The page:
The ability of students and teachers to affordably and relatively easily create digital recordings of teacher lectures as well as other conversations which take place in the classroom represents a potentially “disruptive technology” for many reasons. Yesterday’s ABC report “Teacher Caught On Tape: Kindergartner ‘Ignorant, Pathetic, Self-Absorbed'” reveals that the potential for disruptive technologies and their effects to even influence kindergarten classrooms is real. Essentially this situation sounds like a whistleblower scenario for the five year old involved and his parents in New Albany, New York. According to the report:
Five-year-old Gabriel Ross complained over the school year that his teacher, Kristen Woodward, was being mean to him, said his mother Tabitha McMahan and stepfather J.R. Edwards. Gabriel told them other kids didn’t like him because he was “bad and stupid.” When he began acting out at home, they decided to take action and try to find out what was going on in the classroom. So in mid-April, McMahan and Edwards sent Gabriel to school with a tape recorder in the pocket of his cargo pants.
This article and video is titled (on the webpage version) “Rant Recorded: Teacher Calls Boy ‘Pathetic.'” While I do think the common trend of many U.S. parents to automatically side with their child and assume the teacher or principal at school is wrong in a given conflict is real and troubling, the apparent facts of this case seem to suggest the teacher was WAY out of line. Personally, I think it is great this five year old and his parents were able to highlight and draw attention to the inappropriate behavior of this teacher. It is unfortunate, however, it took a five year old bringing a concealed digital recorder (NOT a “tape recorder” as the article asserts) to class to bring this situation to the attention of school officials have get some action taken. The building principal should have been intimately aware of the interactions taking place in Gabriel’s classroom, and have taken corrective action to remedy the situation either by convincing Mrs. Woodward to take a more professional, caring, and appropriate tone when interacting with her 5 and 6 year old students, or to have her replaced as the classroom teacher of record.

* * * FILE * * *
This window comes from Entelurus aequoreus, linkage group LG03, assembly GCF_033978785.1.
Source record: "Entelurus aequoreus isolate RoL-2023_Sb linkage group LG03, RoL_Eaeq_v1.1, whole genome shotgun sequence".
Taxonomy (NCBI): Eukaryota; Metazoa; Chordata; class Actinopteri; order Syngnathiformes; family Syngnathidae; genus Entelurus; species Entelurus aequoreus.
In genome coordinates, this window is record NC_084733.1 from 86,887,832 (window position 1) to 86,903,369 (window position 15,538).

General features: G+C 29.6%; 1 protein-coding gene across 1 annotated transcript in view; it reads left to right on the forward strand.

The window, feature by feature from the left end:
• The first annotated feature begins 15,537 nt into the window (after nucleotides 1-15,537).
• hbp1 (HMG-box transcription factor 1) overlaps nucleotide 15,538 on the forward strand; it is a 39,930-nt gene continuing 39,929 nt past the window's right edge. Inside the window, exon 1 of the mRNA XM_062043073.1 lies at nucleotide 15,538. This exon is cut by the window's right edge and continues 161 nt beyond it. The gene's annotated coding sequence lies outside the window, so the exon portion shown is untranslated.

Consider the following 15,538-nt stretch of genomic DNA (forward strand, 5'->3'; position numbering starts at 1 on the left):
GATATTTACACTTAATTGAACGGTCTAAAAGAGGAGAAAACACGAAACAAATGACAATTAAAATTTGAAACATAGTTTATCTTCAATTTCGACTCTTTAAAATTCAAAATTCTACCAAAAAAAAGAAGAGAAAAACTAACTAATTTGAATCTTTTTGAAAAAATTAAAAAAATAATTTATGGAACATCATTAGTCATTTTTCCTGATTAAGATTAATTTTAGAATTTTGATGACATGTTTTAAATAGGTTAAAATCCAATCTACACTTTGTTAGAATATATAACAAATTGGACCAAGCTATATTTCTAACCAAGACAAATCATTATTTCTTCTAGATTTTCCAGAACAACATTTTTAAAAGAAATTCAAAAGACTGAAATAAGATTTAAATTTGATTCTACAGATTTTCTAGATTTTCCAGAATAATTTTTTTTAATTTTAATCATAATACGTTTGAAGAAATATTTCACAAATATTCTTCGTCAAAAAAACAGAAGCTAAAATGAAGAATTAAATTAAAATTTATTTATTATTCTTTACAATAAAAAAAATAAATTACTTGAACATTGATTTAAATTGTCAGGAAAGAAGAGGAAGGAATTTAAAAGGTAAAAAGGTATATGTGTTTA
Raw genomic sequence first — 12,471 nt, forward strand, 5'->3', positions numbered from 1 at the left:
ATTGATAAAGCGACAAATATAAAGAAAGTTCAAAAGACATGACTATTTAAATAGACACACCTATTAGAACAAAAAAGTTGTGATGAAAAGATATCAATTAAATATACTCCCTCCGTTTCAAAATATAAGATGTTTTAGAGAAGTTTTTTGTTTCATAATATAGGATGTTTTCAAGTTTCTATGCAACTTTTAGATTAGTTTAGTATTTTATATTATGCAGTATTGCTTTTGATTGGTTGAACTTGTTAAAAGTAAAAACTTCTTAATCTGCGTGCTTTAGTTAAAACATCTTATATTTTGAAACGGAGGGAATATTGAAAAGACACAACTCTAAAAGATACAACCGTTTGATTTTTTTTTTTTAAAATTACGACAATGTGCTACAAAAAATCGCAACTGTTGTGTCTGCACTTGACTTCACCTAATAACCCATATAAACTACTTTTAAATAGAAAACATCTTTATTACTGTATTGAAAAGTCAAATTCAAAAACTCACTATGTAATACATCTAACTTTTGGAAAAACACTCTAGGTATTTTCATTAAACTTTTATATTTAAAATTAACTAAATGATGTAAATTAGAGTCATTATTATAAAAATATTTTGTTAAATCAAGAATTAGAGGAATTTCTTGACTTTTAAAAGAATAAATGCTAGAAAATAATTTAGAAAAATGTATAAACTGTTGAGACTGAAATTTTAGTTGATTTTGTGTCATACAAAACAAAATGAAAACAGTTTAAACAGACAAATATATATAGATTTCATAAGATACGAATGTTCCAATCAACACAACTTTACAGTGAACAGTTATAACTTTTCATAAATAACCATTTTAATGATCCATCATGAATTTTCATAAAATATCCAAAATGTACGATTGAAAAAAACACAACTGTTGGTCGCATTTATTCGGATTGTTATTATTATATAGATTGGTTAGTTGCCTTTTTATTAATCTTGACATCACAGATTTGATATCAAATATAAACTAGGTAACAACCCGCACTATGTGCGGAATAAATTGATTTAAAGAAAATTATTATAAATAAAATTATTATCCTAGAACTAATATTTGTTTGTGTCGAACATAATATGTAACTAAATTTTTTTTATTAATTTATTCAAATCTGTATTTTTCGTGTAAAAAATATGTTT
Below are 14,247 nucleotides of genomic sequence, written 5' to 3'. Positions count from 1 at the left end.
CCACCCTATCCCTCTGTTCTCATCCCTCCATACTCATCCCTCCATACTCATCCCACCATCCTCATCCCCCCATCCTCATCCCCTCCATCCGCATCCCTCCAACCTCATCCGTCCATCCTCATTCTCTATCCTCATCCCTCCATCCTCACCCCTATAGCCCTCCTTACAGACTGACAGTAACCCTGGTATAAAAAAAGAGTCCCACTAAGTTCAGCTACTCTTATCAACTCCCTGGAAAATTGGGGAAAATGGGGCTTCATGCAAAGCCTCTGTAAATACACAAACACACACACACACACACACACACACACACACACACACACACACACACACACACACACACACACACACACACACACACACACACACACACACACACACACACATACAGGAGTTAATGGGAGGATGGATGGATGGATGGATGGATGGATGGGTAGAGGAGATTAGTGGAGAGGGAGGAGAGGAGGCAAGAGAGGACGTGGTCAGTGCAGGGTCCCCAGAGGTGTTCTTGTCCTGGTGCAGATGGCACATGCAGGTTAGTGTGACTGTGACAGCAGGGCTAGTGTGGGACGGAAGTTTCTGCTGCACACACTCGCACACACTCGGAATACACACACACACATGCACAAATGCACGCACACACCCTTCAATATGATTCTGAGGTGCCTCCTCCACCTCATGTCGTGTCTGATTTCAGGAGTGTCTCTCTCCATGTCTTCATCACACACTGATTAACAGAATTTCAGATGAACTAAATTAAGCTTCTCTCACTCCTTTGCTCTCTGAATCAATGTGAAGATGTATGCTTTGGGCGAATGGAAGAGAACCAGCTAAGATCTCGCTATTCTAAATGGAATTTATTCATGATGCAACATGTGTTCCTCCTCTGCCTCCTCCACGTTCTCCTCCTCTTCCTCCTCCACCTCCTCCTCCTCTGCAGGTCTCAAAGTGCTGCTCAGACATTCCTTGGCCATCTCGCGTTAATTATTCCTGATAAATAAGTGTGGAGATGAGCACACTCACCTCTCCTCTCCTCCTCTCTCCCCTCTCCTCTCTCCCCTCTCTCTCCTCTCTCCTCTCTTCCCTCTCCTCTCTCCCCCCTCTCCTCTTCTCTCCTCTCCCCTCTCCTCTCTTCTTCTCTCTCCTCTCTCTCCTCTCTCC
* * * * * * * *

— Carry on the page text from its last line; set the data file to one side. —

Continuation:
Disruptive technologies. They are coming to a kindergarten classroom near you. Are we ready for the effects of transparency on our teaching practices and school cultures? It’s time to get ready.
Are digital audio recorders going to be declared “illegal weapons” in New Albany schools now, or will school officials embrace the appropriate uses of these potentially disruptive technology tools to facilitate learning and growth?
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